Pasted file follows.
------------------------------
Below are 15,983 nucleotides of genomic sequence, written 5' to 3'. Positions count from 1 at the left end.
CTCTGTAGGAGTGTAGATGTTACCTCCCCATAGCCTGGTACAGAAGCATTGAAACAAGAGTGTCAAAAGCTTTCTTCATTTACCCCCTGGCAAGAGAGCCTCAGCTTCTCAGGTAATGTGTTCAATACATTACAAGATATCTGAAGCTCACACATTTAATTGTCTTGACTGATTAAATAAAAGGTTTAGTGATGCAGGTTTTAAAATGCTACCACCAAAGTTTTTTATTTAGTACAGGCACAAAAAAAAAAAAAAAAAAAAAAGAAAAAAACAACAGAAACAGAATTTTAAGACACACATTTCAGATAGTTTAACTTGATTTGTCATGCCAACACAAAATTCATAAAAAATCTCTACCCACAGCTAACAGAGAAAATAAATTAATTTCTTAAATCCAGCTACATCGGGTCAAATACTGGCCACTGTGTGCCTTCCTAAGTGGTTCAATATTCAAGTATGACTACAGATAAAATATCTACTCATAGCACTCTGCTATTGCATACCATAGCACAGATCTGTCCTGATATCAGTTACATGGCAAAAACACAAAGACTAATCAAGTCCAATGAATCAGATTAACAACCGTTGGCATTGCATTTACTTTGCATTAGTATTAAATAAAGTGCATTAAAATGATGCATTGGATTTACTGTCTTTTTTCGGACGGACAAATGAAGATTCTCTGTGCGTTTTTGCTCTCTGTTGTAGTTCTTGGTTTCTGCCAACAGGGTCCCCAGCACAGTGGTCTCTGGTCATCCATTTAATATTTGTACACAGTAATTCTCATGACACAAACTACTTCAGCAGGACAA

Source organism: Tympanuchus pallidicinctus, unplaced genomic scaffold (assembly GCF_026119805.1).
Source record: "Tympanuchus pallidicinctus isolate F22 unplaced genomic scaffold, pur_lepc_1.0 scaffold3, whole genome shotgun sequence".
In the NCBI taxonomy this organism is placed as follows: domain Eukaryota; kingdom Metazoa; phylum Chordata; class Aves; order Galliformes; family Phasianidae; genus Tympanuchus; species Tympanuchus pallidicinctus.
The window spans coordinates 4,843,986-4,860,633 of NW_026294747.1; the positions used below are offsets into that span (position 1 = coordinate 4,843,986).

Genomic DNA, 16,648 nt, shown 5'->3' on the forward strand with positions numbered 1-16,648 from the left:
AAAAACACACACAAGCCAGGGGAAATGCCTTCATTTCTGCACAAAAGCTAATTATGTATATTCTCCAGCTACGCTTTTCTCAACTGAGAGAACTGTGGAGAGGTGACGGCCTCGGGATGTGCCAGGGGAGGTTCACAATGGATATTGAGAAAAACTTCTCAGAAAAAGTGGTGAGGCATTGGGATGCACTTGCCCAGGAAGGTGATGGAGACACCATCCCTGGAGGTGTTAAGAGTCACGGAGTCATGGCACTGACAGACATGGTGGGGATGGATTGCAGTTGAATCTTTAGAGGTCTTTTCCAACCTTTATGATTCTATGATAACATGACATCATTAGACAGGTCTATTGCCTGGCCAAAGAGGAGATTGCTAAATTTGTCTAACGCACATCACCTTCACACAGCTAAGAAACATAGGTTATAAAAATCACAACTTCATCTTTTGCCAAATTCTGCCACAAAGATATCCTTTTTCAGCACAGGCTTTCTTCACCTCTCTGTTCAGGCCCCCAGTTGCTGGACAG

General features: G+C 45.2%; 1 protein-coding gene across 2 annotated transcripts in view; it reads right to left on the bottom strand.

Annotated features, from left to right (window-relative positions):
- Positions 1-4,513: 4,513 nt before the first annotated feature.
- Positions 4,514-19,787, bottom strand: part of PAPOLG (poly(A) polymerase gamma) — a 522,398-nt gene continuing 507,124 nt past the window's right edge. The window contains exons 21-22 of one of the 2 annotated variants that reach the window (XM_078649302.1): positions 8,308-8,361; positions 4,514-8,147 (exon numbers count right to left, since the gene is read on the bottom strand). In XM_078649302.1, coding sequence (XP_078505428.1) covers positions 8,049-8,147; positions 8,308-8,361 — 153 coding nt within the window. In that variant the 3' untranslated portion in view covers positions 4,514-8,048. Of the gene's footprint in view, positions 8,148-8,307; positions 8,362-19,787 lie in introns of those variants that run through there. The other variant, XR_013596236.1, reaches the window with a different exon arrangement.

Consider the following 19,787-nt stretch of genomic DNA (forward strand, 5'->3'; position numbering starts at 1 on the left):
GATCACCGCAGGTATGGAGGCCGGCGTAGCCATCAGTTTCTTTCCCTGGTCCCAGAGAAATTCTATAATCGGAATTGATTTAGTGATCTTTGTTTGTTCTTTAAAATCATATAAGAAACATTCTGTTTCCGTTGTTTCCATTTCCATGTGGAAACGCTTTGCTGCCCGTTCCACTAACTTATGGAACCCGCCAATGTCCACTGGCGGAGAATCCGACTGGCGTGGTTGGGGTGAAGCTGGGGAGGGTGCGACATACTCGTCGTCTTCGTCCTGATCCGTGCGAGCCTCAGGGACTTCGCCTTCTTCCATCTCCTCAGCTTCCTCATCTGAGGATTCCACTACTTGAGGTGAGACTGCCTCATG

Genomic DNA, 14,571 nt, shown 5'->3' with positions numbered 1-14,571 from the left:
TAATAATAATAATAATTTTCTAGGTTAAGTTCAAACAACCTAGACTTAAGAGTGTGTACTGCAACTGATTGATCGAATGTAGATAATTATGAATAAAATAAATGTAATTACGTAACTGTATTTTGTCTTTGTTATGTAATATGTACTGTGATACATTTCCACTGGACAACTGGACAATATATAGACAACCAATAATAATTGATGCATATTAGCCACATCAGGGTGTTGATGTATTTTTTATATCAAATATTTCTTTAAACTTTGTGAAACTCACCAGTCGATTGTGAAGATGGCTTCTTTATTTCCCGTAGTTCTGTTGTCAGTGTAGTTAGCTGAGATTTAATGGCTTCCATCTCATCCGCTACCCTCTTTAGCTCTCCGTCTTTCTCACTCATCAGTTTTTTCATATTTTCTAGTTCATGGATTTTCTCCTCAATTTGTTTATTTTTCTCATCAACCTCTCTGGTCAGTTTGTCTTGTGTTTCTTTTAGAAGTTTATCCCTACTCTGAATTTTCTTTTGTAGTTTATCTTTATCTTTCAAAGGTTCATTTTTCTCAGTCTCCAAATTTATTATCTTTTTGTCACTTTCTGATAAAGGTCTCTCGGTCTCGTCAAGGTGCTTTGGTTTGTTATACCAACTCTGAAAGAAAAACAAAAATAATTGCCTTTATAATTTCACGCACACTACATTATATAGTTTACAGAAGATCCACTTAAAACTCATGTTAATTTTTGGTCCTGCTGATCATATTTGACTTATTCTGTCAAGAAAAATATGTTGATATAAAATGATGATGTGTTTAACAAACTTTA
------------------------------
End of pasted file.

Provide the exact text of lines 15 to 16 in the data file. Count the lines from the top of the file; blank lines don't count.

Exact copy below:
Genomic DNA, 14,571 nt, shown 5'->3' with positions numbered 1-14,571 from the left:
TAATAATAATAATAATTTTCTAGGTTAAGTTCAAACAACCTAGACTTAAGAGTGTGTACTGCAACTGATTGATCGAATGTAGATAATTATGAATAAAATAAATGTAATTACGTAACTGTATTTTGTCTTTGTTATGTAATATGTACTGTGATACATTTCCACTGGACAACTGGACAATATATAGACAACCAATAATAATTGATGCATATTAGCCACATCAGGGTGTTGATGTATTTTTTATATCAAATATTTCTTTAAACTTTGTGAAACTCACCAGTCGATTGTGAAGATGGCTTCTTTATTTCCCGTAGTTCTGTTGTCAGTGTAGTTAGCTGAGATTTAATGGCTTCCATCTCATCCGCTACCCTCTTTAGCTCTCCGTCTTTCTCACTCATCAGTTTTTTCATATTTTCTAGTTCATGGATTTTCTCCTCAATTTGTTTATTTTTCTCATCAACCTCTCTGGTCAGTTTGTCTTGTGTTTCTTTTAGAAGTTTATCCCTACTCTGAATTTTCTTTTGTAGTTTATCTTTATCTTTCAAAGGTTCATTTTTCTCAGTCTCCAAATTTATTATCTTTTTGTCACTTTCTGATAAAGGTCTCTCGGTCTCGTCAAGGTGCTTTGGTTTGTTATACCAACTCTGAAAGAAAAACAAAAATAATTGCCTTTATAATTTCACGCACACTACATTATATAGTTTACAGAAGATCCACTTAAAACTCATGTTAATTTTTGGTCCTGCTGATCATATTTGACTTATTCTGTCAAGAAAAATATGTTGATATAAAATGATGATGTGTTTAACAAACTTTA